Post-Modernism and a Hanging Rope

Today marks the 70th anniversary of Dietrich Bonhoeffer’s hanging at the hands of the Third Reich.

Bonhoeffer is remembered for his brazen opposition to the rise of the Nazis, and his involvement in the conspiracy to assassinate Adolf Hitler, in an effort to eradicate the wickedness of the movement that was murdering millions of innocent and helpless people at an alarming rate. Bonhoeffer boldly stood as one among few who opposed the rise of the Third Reich in the midst of a post-modern Germany. Most didn’t recognize the subtle evil that bred quietly in the easy promises offered by the movement of the Third Reich; it was full of “hope” for the young, the working class, and to those who saw themselves victimized by capitalism (which later becomes synonymous with the Jewish people). The propagandist department subtly inserted racial prejudices, and “might is right” philosophy within a tapestry that was palatable to a young Germany who saw themselves as crushed after the first war. The post-modernist perspective was the perfect breeding grounds for the cancer of Nazism. And Hitler, a highly intelligent man who craved power and worshiped Nietzsche’s philosophy of humanity progressing, took full advantage, capitalizing on the evil that lies in the deep recesses of the hearts of humanity.

Long before the world recognized the threat of the Nazi party, Bonhoeffer pleaded with the German people to recognize the evil that lurked beneath what they thought was a government promising Utopia. And his pleas are as applicable today as they were 70 years ago.

Our world is full of “good” people, who, with an ecstatic zeal aim to change the world and usher in the newest promised Utopia, but they are doomed to fail, to be fools, or to rush headlong into further evil. Because goodness is not achievable apart from the will of God and the death and resurrection of Jesus. We are doomed to take a white canvas and turn it gray when we aim at goodness apart from the living and creating God; the longer we paint by our own strengths and ideals the darker that canvas will become until there is no decipherable image and we have all but obliterated the very goodness we sought in the beginning. Our only hope lies in the God who created us, and who promises to re-create us in Christ, there is no utopia apart from him. We are living in the in-between, the time before his ultimate return that will bring perfection and the peace and justice that everyone truly craves. But we cannot be taken in my the gamut of “isms” that come and go throughout time; their definitions of peace and justice are centered on a relativity of goodness defined by humanity and as such they result in their own injustices and conflict.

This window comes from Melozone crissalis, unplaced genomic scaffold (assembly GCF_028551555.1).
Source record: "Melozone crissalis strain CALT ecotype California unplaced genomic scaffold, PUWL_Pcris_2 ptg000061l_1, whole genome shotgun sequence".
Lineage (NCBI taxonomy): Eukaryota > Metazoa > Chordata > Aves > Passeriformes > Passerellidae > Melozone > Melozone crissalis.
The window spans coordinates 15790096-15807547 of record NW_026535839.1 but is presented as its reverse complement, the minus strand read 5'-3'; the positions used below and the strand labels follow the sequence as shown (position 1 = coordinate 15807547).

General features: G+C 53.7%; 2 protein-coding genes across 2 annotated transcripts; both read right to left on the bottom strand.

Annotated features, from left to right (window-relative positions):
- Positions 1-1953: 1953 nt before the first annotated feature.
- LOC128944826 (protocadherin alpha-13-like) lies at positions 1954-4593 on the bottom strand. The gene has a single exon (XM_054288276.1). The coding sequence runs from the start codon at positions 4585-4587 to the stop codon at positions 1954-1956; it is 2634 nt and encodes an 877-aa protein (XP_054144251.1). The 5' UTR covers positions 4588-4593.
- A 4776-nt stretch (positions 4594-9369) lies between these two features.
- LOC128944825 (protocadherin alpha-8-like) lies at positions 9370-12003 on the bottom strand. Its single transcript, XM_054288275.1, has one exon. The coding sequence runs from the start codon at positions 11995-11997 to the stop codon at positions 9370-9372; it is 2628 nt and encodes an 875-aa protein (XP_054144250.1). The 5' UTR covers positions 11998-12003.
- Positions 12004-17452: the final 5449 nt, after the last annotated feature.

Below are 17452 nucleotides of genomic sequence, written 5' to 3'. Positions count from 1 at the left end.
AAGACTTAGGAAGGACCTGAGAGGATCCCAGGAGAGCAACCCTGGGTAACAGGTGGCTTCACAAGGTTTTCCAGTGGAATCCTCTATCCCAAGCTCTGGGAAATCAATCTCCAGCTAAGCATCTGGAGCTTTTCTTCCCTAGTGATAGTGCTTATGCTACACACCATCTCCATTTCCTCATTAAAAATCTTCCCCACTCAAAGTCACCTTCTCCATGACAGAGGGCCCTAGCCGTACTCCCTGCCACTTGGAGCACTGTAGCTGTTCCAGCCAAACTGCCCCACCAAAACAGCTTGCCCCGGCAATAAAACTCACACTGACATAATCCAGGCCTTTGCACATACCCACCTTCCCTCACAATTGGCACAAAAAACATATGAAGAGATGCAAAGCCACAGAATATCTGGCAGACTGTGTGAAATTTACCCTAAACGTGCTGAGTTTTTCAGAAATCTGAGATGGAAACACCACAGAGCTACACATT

We as Christians can only stand by God’s ethics and continually repeat the hope of the cross to a world that doesn’t know how deeply it desires that bloody, grace-filled love.

Reason, moral fanaticism, conscience, duty, free responsibility and silent virtue, these are the achievements and attitudes of noble humanity. It is the best of men who go under in this way, with all that they can do or be. Here is the immortal figure of Don Quixote, the knight of the doleful countenance, who takes a barber’s dish for a helmet and a miserable hack for a charger and who rides into endless battles for the love of a lady who does not exist.
[…]A man can hold his own here only if he can combine simplicity with wisdom. But what is simplicity? What is wisdom? And how are the two to be combined? To be simple is to fix one’s eyes solely on the simple truth of God at a time when all concepts are being confused, distorted and turned upside-down.

Ethics, By Deitrich Bonhoeffer

2 comments

  1. Great post. Deitrich Bonhoeffer is someone worth reading and researching. He tells a story that is just as relevant today, like you said. He also had some valuable insights to faith that I really appreciated.

    Like

    1. Thanks IB. I love Bonhoeffer, anytime I think something needs to be addressed I our culture. He’s pretty much done it, and in words than I could 🙂

      Liked by 1 person

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